The unanimous opinion gave donors and lobbyists some sense of relief because if the court had held up McDonnell’s conviction, many feared it would have chilled the oftentimes cozy relationship between elected officials and those seeking to influence them.
“It certainly has clipped the wings of the Department of Justice in terms of prosecutions of honest services fraud, which in my view have been overzealous,” said Ken Gross, who leads the political law practice at Skadden, Arps, Slate, Meagher & Flom. But, he added, “I don’t think this is a signal to anybody that corrupt conduct is somehow OK.”
The narrow basis for the justices’ decision related to the instructions given to the jury means that McDonnell could be tried again under different jury instructions, Gross and others said. McDonnell was convicted of accepting lavish gifts and goods valued at $175,000, including a Rolex watch from Jonnie R. Williams Sr., founder of a dietary supplement company.
“The question was one of bad jury instructions, so it’s unclear how far we should read into it,” said Sheila Krumholz, who runs the nonprofit Center for Responsive Politics, which tracks campaign money and lobbying. “It does fit into an ongoing relaxation of rules regarding lobbyists and donors, and some may interpret this as there’s less appetite for pursuing corruption cases.”
The House Ethics Committee announced it would extend its look into a matter regarding Texas Republican Rep. Roger Williams.
"The committee notes that the mere fact of a referral or an extension, and the mandatory disclosure of such an extension and the name of the subject of the matter, does not itself indicate that any violation has occurred, or reflect any judgment on behalf of the committee," the press release stated.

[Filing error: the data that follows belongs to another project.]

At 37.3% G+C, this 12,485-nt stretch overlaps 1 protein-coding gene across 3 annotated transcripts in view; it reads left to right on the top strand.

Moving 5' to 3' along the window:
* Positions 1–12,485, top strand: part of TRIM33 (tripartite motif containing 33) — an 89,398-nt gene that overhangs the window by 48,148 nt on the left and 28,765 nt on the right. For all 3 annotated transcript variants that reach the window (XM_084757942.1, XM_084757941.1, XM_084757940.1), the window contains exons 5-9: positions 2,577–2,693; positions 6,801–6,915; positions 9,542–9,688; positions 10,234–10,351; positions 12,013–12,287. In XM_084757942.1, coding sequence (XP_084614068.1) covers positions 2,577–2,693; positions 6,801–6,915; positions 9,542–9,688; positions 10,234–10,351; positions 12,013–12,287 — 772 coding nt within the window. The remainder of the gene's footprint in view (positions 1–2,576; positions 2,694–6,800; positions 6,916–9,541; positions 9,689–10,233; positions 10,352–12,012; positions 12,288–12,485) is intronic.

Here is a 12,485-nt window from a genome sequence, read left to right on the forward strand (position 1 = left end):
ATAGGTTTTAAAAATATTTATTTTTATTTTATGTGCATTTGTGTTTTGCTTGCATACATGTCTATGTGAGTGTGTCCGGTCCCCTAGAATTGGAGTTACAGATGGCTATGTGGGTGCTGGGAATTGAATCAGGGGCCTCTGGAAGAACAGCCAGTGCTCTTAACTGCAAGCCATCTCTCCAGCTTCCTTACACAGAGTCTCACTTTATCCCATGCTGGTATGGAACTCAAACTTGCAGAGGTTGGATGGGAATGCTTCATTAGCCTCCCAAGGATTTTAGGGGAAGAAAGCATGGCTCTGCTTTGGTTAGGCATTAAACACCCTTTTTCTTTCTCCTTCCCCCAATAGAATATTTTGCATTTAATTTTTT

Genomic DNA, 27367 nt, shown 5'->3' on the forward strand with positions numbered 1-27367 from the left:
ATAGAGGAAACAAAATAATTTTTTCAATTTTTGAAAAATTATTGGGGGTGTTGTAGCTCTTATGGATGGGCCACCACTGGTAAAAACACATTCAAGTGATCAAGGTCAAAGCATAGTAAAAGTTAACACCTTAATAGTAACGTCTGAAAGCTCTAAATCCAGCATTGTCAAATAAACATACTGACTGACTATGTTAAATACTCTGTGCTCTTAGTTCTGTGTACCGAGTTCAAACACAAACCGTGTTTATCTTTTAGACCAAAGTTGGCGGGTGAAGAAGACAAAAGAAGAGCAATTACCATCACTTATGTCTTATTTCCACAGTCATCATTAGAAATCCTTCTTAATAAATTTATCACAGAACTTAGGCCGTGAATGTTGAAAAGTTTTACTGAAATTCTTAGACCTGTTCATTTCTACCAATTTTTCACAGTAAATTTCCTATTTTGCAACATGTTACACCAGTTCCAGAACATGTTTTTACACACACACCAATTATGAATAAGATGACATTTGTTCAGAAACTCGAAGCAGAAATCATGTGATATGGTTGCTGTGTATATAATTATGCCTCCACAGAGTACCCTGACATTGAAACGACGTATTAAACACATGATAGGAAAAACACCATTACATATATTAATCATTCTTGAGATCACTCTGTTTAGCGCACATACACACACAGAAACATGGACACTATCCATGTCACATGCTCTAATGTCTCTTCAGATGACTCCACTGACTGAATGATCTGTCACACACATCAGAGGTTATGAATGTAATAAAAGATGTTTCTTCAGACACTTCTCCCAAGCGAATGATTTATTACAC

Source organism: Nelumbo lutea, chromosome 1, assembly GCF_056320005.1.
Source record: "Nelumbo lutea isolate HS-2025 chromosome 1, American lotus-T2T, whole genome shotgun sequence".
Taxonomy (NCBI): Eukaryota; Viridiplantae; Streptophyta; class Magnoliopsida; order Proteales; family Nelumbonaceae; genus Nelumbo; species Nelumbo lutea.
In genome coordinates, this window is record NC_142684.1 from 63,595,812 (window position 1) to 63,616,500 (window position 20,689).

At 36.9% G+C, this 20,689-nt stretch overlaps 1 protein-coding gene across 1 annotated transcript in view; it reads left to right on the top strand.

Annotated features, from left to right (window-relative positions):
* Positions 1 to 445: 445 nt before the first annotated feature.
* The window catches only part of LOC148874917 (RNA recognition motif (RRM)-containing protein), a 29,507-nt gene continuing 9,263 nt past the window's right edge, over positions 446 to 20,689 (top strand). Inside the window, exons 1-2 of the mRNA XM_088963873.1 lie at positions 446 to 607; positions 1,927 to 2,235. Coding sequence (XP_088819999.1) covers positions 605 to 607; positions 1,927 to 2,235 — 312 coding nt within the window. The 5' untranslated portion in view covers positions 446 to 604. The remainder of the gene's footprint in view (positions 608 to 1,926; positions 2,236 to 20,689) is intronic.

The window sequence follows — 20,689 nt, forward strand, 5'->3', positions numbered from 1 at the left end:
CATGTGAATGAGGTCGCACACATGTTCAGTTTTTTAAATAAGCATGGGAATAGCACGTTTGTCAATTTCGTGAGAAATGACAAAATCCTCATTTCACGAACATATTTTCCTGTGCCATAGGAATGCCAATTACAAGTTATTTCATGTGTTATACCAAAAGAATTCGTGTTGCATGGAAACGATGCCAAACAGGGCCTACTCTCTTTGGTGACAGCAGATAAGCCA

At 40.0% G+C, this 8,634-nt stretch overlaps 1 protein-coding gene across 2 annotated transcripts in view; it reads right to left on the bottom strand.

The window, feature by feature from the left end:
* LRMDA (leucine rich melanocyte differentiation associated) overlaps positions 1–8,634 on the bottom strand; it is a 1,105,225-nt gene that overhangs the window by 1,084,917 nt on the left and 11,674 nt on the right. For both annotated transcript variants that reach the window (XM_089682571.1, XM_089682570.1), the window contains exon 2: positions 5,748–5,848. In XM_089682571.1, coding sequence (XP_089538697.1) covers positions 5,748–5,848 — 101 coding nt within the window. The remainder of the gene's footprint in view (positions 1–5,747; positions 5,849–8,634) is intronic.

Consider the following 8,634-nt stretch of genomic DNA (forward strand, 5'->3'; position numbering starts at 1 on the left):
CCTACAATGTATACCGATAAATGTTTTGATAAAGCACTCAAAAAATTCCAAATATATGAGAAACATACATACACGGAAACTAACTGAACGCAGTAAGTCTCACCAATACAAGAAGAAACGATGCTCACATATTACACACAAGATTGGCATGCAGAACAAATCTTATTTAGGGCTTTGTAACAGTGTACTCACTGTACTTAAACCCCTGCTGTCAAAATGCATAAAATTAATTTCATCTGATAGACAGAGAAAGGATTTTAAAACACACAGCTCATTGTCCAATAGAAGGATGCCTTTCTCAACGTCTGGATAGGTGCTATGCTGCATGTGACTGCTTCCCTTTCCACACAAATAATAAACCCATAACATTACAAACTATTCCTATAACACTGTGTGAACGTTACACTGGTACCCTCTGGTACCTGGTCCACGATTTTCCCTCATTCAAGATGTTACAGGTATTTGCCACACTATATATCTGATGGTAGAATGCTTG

The committee did not describe the nature of the inquiry, but Williams' communication director Vince Zito said it related to an amendment the congressman sponsored in November that would allow auto dealers to rent or loan out vehicles that are under recall. The congressman owns Roger Williams Chrysler Dodge Jeep Ram in Weatherford, Texas.
Zito said Williams had offered the amendment because of his knowledge of the industry.
"Longstanding House precedents have not found that members are required to abstain themselves from legislation that affects a large class of individuals and businesses," Zito said.
On Sept. 26, Hillary Clinton and Donald Trump will face off in Dayton, Ohio, for what's anticipated to be the most-watched presidential debate in history. Republicans need Gary Johnson to be on the stage.
Normally, both parties try to marginalize third-party candidates and keep them from getting publicity in order to prevent them from siphoning off supporters. But some Republicans just can’t vote for Trump (or Clinton) for president, yet vulnerable GOP Members need those voters to turn out for races down the ballot.
Considering Trump had a 28 percent negative rating among Republicans in the June 19-23 NBC News/Wall Street Journal survey, there is a good chance some Republicans can’t stomach either presidential nominee.
Johnson , a former Republican governor of New Mexico, could be a viable alternative for Republicans looking to voice their disapproval of both parties.
“We don’t just need Republicans, we need independents who look like us,” according to one veteran GOP strategist.